A Season in Hell

A Season in Hell

by Easy Jackson

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It’s hard to be a woman in the Wild Wild West. And if that woman is wearing a badge and slinging a six-shooter, it’s even harder. Especially for any foolhardy man who gets in her way . . .

The frontier town of Ring Bit, Texas, has a way of attracting trouble. Shootouts. Showdowns. Shady drifters. But it’s never seen anything like the mysterious gunman Hawkshaw. Is he good or evil? As the town marshal, it’s Tennessee Smith’s job to keep an eye on him. Which is okay because he sure is easy on the eyes . . .
Of course, Tennessee needs another man in her life like she needs a hole in the head. This mail-order bride-turned-widow is raising three young stepsons on her own. And now she’s taking the boys to Austin to get married again. Between outlaws and in-laws, she’s got her hands full. When Tennessee’s stagecoach is ambushed—and she’s taken hostage—she could use help to shoot her way out. Even if that someone is a dangerously mysterious gunman named Hawkshaw . . .

Product Details

ISBN-13: 9780786042562
Publisher: Kensington
Publication date: 04/30/2019
Series: A Tennessee Smith Western Series , #2
Pages: 320
Sales rank: 340,187
Product dimensions: 4.10(w) x 6.70(h) x 1.10(d)

About the Author

Easy Jackson (a.k.a. V. J. Rose) has written articles for Round-Up Magazine, The Tombstone Times, and many others. Her short story "Testimony" from the Broken Promises western anthology was nominated for a Spur Award from the Western Writers of America. She grew up with an abundance of quirky and colorful characters, the kind that can only be found in small-town Texas. A Season in Hell is her third novel. She cannot promise it will be her last.

Read an Excerpt


Tennessee "Tennie" Smith Granger looked out the jailhouse window. With a Comanche moon shining above, she could see the sign on the butcher shop across the street almost as clearly as she could during the day. The saloons had finally shut down. The raucous laughter had ceased, and the loud banging of rinky-dink pianos had quieted. Everyone was asleep except the small shadows she could see scurrying in and out of the alleys.

Smoke began to billow upward from the middle of the road. The dark phantoms scampered to another spot in the street. A match was lit, and more smoke began to rise. Tennie left her place by the window and made her way to the jailhouse desk, stubbing her toe on its corner.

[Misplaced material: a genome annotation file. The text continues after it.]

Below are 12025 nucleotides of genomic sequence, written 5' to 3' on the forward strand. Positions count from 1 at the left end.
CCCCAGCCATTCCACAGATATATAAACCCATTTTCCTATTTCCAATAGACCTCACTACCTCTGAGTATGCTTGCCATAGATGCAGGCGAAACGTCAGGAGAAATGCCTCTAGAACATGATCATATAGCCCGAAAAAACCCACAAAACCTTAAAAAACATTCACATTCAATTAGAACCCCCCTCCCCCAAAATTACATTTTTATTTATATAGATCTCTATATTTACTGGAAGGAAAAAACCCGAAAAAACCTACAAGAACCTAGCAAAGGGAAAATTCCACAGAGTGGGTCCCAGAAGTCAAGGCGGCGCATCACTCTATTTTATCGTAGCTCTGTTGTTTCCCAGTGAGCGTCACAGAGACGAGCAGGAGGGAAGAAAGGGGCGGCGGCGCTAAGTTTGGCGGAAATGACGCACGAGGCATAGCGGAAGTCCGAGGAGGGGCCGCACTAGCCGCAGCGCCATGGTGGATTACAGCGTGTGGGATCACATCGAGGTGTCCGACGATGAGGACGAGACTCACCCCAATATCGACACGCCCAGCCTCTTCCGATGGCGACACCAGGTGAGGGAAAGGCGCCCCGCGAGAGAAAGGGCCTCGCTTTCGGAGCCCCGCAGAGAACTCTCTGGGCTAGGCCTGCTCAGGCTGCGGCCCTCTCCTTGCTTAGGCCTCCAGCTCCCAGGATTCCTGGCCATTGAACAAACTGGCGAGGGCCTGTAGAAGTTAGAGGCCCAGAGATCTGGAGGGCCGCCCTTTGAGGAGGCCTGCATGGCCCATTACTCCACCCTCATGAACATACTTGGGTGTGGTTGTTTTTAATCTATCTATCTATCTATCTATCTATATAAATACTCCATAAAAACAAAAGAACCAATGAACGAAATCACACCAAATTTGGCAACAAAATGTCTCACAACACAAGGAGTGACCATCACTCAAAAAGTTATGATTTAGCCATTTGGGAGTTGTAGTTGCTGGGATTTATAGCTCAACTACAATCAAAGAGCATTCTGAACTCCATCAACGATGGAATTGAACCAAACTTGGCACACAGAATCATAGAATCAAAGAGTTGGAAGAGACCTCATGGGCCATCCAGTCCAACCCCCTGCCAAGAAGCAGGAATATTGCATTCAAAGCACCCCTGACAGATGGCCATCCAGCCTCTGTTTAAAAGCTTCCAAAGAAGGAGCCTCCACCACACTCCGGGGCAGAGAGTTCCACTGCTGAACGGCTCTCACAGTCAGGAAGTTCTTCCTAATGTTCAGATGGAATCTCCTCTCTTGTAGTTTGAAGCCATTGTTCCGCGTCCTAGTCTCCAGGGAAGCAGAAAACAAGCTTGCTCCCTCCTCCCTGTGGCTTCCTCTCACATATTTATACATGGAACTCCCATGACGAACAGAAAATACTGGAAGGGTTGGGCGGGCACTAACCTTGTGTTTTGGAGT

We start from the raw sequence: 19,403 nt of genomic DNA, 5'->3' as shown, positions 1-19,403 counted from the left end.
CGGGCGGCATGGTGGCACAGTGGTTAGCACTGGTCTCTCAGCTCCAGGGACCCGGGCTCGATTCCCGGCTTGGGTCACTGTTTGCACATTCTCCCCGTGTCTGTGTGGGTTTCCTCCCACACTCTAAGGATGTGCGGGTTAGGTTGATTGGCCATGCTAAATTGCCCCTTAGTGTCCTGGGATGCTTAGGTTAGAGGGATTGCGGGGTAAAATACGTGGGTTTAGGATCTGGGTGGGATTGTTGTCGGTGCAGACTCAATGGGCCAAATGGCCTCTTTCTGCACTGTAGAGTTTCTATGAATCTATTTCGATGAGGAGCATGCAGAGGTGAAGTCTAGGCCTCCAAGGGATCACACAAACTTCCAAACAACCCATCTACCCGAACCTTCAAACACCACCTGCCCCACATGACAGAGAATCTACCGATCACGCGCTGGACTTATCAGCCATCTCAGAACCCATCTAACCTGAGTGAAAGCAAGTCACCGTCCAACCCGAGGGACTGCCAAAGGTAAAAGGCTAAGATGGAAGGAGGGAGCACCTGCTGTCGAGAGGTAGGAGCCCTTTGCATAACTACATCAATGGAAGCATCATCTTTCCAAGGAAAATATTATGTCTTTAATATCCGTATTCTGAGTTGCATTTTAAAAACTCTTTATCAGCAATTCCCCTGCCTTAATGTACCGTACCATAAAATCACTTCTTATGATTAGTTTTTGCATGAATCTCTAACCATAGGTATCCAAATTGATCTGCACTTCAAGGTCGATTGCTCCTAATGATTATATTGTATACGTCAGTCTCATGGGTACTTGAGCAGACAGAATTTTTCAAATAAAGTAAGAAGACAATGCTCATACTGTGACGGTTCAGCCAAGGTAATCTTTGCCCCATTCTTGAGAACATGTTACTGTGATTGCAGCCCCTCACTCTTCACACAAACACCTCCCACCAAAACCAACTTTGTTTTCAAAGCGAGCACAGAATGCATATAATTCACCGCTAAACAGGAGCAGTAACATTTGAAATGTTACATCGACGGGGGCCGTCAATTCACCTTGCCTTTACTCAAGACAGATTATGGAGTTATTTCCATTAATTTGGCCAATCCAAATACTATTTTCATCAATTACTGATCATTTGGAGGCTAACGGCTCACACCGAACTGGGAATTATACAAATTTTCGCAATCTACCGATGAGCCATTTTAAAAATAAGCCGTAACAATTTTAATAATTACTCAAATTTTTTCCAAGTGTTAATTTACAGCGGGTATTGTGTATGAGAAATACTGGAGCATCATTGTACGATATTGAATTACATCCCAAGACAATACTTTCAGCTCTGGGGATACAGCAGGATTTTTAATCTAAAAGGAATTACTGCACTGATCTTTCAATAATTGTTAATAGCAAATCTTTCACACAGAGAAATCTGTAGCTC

"Ouch," she whispered, hopping on one foot. Fumbling for the matches, she reached for the lantern hanging on the wall next to the windows. She lit it, taking another look through the glass. The flickering light showed only the reflection of a sleepy browned-eyed eighteen-year-old wearing a slightly vexed expression.

She headed back to the living quarters, passing through the hallway that held the staircase to the cells above, into the one large room she and her stepsons lived in and the alcove where she slept. She glanced at their empty beds before drawing back the curtain to her bed. Pulling off her nightgown, she slipped into a dress, trying to hurry with her shoes and stockings.

A roll of thunder reverberated overhead. Tennie paused, remembering the cloudless sky she'd seen earlier. With one last twist, she had her shoes buttoned enough to stay on and went out through the office and onto the wooden sidewalk in front of the jailhouse.

A stench like rotten eggs filled the air. The smoke rising up and down the street was becoming so thick, Tennie could barely make out the inhabitants of Ring Bit exiting groggily from their homes, holding lanterns and making their way up the street to the "bad" part of town. A tall, rather lanky newcomer held himself away from the others.

The noise of rolling thunder increased, and the sound of hoofbeats could be heard coming from high above their heads. Tennie's eyes searched the sky and the tops of the store buildings. She couldn't see anything except an orangey moon and a few stars.

The murmurs of the crowd increased as acrid smoke filled the night air, and the smell of sulfur began to choke them. The voices of confused people became louder and louder until one woman, staring at the sky, began to scream between crashes of thunder.

"It's the death angels coming to get us!" she hollered, clutching her face. "The Lord is sending down fire and brimstone!" "It's the end!" another woman cried.

Something belching smoke and rattling like the wheels of Hades rolled down the street while the hoofbeats coming from above became a frenzied stampede. People jumped away in turmoil, stumbling in the smoke. Women screamed, clutching their shawls and beseeching the heavens.